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According to US Bureau of Labor Statistics, median salary of nursing assistants in 2018 was $28,530 per year, or $13.72 per hour. There are 1,564,200 jobs of nursing assistants in the nation. The employment will grow 9% from 2018 to 2028, and 137,800 new jobs will be created during the period.

Requirements for nursing assistant vary from state to state. States often require students to complete a state-approved education programs, and then pass competency exams.

In May 2008, the five states with highest number of employments of nursing assistants are California with 99,440 employments, New York with 91,400 employments, Florida with 89,860 employments, Texas with 87,750 employments, and Pennsylvania with 76,260 employments.

In May 2008, the five states with highest annual mean wages of nursing assistants are Alaska with $39,830, New York with $37,010, Hawaii with $35,770, California with $35,220, and Nevada with $35,130.

In 2018, 38% of nursing assistants worked at nursing care facilities, skilled nursing facilities. State, local, or private hospitals hired 27% of them. Continuing care retirement communities and assisted living facilities for the elderly hired 11% of them. Home healthcare services hired 5% of them. Government hired 4% of them.

The basic job functions of nursing assistants include bathing and cleaning patients, helping patients dressing and using toilet, serving meals and helping patients eat, turning and transferring patients, communicating with patients of health concerns and reporting to nurses, and measuring vital signs of patients like blood pressure and temperature.

CNA programs are offered at community colleges, job training centers, or other organizations providing healthcare training programs.

While the content of each program varies, a typical program often offers classroom education, lab training, and clinical practice.

The component of classroom education builds the foundation of the program. During the class, students should learn some basic knowledge of healthcare profession as a whole, and nursing assistants in particular. Students should be taught how to perform basic job functions of nursing assistants, and how to communicate with patients and others members of healthcare teams.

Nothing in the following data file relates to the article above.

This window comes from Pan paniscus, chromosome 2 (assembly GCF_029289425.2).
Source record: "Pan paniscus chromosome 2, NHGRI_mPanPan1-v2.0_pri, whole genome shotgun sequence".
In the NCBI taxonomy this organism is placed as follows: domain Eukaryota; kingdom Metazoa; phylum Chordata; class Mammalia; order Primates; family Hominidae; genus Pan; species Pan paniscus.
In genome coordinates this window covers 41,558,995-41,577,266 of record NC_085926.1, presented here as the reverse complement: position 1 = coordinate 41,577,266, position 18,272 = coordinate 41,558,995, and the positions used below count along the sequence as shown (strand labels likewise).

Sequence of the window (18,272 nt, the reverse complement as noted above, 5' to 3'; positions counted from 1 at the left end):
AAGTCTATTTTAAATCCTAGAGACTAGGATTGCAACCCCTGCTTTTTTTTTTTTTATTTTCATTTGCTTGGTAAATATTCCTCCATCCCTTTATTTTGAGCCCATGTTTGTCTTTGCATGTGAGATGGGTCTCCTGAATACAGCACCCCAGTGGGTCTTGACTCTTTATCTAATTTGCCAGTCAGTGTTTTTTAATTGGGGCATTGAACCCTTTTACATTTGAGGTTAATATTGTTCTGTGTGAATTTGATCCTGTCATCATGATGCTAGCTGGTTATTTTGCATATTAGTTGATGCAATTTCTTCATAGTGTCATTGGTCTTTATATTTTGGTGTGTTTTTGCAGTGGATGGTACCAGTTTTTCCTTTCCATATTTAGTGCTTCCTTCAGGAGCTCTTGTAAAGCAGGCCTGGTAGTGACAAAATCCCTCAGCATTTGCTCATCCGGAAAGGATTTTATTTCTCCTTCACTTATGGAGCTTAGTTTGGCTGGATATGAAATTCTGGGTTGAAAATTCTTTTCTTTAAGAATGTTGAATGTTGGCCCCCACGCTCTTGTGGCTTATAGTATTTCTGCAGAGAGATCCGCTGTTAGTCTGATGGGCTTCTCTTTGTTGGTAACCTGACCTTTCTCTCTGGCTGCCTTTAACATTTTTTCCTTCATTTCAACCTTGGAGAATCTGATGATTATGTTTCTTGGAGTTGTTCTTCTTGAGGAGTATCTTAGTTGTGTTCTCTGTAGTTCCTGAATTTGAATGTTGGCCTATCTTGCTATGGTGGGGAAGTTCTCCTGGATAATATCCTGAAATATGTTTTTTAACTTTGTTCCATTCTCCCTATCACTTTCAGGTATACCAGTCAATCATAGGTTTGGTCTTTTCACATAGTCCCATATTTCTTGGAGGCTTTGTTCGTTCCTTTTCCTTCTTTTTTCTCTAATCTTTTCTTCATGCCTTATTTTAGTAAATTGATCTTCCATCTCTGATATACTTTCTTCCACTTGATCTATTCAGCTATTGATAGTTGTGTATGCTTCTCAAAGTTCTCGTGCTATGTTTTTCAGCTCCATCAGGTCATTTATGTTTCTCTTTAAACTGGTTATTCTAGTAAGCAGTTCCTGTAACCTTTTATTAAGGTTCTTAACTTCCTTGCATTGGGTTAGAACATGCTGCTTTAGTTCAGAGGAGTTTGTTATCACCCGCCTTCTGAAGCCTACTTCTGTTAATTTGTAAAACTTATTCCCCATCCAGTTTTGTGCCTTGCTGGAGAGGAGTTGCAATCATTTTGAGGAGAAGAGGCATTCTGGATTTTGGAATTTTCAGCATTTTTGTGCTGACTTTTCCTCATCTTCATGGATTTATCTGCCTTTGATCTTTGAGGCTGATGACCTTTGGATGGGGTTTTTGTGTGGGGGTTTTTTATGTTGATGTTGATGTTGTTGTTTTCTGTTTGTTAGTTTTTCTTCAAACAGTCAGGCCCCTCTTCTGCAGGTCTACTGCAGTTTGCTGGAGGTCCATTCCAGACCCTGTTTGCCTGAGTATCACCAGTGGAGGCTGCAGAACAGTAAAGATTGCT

The component of lab training gives students the opportunity to apply what they learn in the experimental environment. Some programs absorb this component into the classroom education.

The last component of nursing assistant program is clinical practice. Students are often assigned to healthcare facilities to gain experience in real work environment, supervised by experienced healthcare employees.

When students choose Certified Nursing Assistant programs, they should consider location, reputation, curriculum, teacher, schedule, and cost.

Location is one of the most important factors a student should consider when she chooses a CNA program. Because of the nature of CNA training, the class needs to be taken at a local physical location, not online. This is especially true for clinical practice part of the program. Since the student needs to go to to the CNA school quite a few times during the training, the student may want to select a school at a convenient location.

The reputation of the program is also an important factor. It's an important step and a large commitment for a student to study in a CNA program. So naturally the student wants to choose a program with good reputation and quality.

Students of CNA programs should consider curriculum, teacher, and schedule carefully to find the ideal course.

Finally, the cost to attend the program is vital. While students shouldn't just choose the least expensive program, price is certainly a factor to be considered in the decision-making process.